The first thing you notice when you settle into the cabin is how it cossets the driver and the passenger. Even as a man of a certain stature, I felt that the cabin was clearly laid out with all controls being within arms’ reach. The multifunction steering wheel greets you and houses a noticeably smaller centre, thanks to the advancements in airbag technologies. The metal gearshift paddles are now attached to the wheel itself (as opposed to the column in the DB11) and feel adequately sized.
Lashings of carbon trim are present throughout, juxtaposed with supple leather across the dashboard and cockpit. The seats specified on the test units were the 16-way adjustable Sports Plus models, which gave a surprising amount of support during cornering. The seating position was low enough for all 6ft 4” of me. However, like in any 2+2, you won’t get any passengers behind me without needing to detach limbs – a problem that even an average-height man would share. The seats are both heated and ventilated but on a 30°C day, I felt the cooling could have been more intense. After a full day of both driving and being a passenger, I concluded that the seats, although supportive, may be a touch too hard for journeys longer than three hours. I’ll caveat this with the fact that I did have to swap when driving so had to constantly adjust my positioning.
The centre console is where you’ll find an array of physical buttons and four scrolling wheels that correlate with the climate controls and volume. The cockpit has been meticulously designed to ensure that everything was easy and convenient to operate; I didn’t have to spend an alarming amount of time distracted by several menus to try and get to basic functions. More importantly, not once did I have to drag my smudgy fingers over a touchscreen to change climate control settings.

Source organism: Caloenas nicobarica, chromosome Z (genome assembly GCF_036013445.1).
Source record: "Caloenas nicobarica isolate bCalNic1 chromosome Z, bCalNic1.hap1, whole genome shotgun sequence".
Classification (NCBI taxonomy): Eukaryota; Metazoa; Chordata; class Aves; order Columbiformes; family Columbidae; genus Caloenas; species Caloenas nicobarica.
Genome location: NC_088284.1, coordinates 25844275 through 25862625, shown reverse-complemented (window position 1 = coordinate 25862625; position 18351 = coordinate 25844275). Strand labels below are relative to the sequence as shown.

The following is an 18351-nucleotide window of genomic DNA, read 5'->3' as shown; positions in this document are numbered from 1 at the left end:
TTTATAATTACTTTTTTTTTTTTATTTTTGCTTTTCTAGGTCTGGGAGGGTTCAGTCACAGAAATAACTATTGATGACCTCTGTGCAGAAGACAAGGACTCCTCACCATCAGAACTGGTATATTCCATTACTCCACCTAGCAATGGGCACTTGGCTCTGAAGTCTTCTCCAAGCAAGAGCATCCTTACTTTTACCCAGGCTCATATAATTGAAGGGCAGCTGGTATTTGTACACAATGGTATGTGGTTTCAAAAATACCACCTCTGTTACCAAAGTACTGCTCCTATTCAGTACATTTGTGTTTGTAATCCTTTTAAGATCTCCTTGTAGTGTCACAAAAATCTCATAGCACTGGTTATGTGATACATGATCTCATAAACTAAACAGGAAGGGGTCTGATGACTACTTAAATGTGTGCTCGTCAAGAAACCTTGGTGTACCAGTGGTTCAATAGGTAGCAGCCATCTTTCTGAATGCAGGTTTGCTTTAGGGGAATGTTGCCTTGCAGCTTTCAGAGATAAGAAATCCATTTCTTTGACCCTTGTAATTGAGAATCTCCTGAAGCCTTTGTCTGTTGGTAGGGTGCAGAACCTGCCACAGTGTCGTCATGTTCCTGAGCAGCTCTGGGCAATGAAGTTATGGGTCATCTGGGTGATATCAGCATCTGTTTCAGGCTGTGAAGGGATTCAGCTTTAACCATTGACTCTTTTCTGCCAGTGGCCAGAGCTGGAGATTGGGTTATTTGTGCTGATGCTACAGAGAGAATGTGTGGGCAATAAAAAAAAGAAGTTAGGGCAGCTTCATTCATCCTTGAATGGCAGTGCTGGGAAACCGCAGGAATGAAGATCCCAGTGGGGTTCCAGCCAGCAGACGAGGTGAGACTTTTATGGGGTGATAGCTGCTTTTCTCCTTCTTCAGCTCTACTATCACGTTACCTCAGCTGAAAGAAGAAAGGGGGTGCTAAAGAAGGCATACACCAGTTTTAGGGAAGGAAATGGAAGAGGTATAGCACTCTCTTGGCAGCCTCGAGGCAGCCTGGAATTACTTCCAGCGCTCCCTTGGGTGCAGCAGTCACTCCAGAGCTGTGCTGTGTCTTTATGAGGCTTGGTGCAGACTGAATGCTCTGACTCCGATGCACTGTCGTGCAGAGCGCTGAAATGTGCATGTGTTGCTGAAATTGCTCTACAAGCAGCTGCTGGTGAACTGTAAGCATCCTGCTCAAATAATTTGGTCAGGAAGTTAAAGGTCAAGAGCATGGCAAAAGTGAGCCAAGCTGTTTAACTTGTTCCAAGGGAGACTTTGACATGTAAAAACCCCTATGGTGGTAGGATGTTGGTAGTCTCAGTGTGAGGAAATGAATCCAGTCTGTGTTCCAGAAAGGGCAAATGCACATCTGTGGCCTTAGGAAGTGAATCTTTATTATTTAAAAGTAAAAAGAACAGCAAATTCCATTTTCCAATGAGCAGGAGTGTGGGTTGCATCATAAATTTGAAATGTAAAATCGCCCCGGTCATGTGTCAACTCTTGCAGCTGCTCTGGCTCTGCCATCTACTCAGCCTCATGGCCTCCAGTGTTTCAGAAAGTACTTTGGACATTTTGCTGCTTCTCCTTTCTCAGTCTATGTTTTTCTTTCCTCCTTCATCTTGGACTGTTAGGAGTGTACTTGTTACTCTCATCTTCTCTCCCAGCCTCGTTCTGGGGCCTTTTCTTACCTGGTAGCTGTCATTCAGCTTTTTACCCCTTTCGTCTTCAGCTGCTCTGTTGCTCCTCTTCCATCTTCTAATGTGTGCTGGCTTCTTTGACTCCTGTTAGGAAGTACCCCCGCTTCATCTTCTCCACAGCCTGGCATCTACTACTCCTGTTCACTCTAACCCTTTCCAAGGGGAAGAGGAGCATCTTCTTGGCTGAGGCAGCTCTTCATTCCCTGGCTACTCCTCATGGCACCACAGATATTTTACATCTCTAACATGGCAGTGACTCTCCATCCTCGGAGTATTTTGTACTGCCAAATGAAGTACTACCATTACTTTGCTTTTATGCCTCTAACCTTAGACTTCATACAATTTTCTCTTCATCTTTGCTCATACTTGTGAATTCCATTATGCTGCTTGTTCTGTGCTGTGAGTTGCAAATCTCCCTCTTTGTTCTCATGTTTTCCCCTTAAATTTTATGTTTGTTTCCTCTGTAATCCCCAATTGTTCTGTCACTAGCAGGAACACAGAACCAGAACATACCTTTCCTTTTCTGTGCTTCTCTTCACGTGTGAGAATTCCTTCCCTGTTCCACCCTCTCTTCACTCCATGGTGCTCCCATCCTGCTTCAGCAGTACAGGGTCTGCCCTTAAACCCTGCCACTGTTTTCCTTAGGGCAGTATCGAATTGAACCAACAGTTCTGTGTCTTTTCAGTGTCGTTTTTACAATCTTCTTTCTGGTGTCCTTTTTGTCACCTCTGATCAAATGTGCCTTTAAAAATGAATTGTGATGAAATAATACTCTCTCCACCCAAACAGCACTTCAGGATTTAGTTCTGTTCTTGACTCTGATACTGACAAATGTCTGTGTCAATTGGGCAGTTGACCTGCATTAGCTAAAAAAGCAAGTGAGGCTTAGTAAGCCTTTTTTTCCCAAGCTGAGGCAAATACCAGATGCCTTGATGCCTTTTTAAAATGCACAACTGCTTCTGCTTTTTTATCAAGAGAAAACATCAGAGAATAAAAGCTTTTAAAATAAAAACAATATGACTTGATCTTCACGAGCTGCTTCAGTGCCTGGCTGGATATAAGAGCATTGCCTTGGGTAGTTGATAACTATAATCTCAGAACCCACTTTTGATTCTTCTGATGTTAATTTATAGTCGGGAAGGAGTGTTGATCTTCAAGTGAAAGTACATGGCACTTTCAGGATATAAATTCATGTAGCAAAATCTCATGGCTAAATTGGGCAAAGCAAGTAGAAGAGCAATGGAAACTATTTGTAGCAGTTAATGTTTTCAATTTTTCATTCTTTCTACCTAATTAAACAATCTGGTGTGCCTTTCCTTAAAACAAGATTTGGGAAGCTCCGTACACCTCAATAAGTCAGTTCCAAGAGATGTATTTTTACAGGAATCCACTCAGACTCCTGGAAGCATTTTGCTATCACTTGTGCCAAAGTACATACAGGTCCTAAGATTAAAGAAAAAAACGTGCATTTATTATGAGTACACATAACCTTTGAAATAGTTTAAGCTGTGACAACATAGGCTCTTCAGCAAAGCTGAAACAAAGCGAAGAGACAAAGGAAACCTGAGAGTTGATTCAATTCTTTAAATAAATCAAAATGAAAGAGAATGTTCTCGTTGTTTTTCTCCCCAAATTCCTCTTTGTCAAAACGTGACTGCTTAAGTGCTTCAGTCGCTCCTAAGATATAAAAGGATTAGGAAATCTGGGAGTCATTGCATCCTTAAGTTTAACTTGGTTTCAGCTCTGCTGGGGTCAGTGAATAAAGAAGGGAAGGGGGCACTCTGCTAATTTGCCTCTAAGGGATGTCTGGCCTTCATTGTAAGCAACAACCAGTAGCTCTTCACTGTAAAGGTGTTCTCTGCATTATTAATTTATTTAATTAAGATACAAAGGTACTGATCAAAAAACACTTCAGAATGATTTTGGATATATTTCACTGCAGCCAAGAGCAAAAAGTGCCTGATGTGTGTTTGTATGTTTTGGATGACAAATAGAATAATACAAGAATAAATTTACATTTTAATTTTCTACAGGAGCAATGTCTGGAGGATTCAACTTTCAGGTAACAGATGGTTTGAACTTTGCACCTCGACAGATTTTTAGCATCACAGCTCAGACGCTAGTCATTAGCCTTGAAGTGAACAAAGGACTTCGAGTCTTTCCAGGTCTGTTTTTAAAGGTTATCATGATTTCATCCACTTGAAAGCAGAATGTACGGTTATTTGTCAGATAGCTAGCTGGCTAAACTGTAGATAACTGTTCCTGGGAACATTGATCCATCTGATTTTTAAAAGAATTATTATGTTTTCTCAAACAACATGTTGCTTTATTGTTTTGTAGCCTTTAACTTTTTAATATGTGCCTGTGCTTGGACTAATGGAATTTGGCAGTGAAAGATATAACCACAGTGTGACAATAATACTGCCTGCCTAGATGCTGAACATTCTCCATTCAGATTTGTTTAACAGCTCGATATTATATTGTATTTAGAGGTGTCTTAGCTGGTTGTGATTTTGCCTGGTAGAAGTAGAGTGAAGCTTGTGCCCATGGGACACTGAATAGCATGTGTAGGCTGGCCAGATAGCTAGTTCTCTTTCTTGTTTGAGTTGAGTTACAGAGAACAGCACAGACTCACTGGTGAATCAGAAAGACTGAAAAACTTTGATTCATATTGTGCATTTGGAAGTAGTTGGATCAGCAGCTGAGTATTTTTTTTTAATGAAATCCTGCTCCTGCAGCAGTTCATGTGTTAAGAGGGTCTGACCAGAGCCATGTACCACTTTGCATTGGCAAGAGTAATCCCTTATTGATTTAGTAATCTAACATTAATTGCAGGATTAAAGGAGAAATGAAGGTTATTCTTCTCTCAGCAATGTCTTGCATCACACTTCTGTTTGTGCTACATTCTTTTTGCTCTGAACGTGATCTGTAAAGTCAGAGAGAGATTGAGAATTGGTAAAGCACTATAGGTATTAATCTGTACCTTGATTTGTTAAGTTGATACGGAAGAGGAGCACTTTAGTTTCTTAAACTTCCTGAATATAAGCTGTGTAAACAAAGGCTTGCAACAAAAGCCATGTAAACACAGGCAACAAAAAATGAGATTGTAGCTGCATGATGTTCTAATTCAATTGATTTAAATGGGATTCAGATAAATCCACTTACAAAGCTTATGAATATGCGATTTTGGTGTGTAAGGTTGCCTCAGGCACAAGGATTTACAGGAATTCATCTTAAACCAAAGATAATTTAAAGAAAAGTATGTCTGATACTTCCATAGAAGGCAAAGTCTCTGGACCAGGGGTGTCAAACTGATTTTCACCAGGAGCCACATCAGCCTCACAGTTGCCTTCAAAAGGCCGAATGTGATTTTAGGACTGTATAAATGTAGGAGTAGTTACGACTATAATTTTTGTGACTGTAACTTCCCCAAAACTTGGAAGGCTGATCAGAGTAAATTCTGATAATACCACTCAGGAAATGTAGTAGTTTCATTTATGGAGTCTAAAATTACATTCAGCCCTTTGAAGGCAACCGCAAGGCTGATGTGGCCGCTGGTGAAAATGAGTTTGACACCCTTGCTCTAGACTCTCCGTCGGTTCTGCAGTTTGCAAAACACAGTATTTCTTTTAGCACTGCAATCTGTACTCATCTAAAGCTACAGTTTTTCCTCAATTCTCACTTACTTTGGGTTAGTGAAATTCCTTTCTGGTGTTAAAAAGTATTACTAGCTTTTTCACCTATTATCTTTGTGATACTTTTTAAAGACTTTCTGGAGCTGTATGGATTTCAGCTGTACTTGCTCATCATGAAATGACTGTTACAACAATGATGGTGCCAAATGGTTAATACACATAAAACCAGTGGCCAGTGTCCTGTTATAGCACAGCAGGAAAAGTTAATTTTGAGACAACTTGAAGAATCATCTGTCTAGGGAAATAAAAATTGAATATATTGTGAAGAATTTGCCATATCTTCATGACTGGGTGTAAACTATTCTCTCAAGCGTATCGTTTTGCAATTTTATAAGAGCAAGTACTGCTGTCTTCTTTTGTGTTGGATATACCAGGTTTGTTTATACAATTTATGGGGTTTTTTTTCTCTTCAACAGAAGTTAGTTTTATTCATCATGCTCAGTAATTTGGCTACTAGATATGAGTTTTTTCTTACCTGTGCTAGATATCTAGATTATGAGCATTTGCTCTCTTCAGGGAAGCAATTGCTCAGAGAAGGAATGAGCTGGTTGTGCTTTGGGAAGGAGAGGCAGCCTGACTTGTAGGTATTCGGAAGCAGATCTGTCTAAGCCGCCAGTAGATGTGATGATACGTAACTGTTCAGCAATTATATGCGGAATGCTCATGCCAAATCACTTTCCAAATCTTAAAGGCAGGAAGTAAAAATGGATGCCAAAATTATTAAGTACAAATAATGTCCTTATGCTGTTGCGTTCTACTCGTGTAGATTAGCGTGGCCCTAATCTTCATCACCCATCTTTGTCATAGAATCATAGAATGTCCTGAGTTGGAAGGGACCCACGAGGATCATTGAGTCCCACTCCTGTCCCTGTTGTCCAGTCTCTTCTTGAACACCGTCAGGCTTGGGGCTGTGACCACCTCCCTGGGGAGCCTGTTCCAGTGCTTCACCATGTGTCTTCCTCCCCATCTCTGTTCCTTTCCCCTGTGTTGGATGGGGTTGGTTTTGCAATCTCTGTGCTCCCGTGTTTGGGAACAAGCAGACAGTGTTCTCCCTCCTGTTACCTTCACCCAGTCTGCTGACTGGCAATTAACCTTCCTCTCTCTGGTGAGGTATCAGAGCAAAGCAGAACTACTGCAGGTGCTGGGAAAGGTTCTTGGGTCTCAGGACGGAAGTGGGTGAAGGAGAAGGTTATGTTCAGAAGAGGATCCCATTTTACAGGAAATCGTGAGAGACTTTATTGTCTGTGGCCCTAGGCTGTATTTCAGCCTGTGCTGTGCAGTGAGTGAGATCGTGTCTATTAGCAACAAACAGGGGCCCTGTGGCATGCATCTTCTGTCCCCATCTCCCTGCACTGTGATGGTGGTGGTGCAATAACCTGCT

The user interface (UI) on DB12’s infotainment system was very well presented and intuitive. This is Aston Martin’s first model featuring a touchscreen (bar the Valkyrie hypercar); a bold change for traditional interior architecture and also for loyal Aston Martin owners. This is a much-needed change to bring Aston Martin into the now and level the GT playing field, dare I say the infotainment system looks Bentley-esque which is not a negative by any means. As a twenty-something-year-old, commodities such as Apple CarPlay and Android Auto have become an essential part of any modern driving experience. Thank God that the wireless Apple CarPlay worked seamlessly, meaning that despite the sleek and modern design of Aston’s new UI, the majority of the time I’ll be exclusively using the interface designed in Cupertino and not Gaydon. For this drive, we were told to use the onboard Sat Nav which is functional, but again my previous point stands. The same 10.25” display is used to show the digital speedometer and is customisable. Like many other interpretations of the digital dashboard, you can display the sat-nav, trip and car information in full view of the driver. The absence of a heads-up display is surprising, but as someone who frequently wears polarised sunglasses, this feature has become more of an annoyance than a necessity for me.